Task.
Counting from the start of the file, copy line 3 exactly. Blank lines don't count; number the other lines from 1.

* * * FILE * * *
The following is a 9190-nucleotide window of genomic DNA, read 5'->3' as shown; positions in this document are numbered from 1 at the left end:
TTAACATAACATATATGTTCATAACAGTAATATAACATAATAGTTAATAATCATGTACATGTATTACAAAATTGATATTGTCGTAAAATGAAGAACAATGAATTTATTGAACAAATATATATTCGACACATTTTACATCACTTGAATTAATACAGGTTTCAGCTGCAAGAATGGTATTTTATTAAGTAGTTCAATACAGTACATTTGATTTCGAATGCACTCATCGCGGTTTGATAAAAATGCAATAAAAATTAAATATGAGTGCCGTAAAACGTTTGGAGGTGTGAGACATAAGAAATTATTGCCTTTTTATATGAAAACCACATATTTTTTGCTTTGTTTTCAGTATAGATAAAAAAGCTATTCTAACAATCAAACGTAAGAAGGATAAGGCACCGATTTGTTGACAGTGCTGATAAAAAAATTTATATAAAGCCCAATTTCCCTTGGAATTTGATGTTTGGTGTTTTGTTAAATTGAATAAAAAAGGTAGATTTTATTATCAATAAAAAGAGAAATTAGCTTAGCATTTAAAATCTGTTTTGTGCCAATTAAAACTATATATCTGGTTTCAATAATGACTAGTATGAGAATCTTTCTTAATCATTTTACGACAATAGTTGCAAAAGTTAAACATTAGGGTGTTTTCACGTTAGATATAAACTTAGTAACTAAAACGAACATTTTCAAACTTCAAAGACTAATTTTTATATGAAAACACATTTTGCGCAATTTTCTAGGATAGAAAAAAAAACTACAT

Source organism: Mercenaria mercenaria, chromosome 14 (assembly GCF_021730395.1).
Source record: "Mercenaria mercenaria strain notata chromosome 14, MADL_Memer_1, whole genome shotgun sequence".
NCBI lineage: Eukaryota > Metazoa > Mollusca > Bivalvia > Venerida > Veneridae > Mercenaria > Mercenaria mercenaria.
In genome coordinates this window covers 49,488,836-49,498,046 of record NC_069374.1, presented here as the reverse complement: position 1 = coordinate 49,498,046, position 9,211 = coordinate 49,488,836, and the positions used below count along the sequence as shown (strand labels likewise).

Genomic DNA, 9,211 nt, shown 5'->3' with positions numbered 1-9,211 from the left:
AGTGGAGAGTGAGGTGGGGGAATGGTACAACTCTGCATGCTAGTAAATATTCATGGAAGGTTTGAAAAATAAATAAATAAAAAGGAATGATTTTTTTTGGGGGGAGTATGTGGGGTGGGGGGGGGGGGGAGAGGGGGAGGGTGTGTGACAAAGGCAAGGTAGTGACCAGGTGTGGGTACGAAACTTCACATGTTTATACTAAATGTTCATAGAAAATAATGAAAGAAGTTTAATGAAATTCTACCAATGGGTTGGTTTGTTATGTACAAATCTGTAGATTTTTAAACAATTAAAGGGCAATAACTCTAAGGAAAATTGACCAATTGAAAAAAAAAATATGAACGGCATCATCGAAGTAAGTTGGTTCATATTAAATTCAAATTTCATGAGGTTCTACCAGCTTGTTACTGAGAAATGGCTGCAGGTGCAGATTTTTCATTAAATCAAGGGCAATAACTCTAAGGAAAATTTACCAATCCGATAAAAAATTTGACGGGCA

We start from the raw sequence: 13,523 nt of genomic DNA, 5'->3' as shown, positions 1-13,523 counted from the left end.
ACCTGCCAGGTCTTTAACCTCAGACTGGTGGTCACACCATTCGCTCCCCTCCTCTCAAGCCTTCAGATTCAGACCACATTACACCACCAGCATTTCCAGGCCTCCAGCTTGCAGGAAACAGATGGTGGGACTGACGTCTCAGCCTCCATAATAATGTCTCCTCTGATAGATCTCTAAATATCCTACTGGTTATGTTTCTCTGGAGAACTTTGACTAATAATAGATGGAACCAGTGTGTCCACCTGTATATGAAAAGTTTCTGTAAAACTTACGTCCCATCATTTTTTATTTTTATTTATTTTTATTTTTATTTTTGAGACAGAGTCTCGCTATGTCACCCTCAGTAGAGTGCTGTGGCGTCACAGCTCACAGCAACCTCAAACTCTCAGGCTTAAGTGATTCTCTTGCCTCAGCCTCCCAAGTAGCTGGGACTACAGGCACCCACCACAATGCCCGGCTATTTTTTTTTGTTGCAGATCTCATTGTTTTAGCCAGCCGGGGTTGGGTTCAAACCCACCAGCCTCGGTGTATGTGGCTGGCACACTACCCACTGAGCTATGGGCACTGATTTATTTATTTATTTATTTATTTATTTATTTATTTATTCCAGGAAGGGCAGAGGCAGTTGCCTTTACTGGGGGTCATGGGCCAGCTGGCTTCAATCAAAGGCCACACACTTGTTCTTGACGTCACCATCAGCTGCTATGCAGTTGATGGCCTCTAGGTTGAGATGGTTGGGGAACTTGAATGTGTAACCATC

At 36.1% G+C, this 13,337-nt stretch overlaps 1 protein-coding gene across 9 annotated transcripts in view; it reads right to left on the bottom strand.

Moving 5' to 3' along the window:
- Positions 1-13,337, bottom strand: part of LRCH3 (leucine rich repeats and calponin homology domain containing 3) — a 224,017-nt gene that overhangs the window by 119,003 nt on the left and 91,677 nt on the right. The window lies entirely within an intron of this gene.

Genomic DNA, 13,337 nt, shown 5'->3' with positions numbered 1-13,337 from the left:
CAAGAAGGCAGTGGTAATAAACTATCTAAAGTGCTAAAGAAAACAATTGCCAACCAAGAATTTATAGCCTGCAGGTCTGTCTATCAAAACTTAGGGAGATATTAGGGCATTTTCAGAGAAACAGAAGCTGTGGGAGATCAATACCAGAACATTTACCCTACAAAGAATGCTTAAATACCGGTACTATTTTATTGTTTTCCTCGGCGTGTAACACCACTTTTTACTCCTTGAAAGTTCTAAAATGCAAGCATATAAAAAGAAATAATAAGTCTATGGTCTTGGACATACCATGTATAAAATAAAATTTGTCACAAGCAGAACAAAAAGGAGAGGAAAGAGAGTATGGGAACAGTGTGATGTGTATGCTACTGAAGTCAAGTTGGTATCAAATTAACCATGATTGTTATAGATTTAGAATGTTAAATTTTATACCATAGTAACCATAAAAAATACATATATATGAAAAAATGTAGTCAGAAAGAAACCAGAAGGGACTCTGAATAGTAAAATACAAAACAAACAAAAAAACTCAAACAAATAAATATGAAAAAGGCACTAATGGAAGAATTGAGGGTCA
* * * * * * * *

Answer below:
Source organism: Mercenaria mercenaria, chromosome 14 (assembly GCF_021730395.1).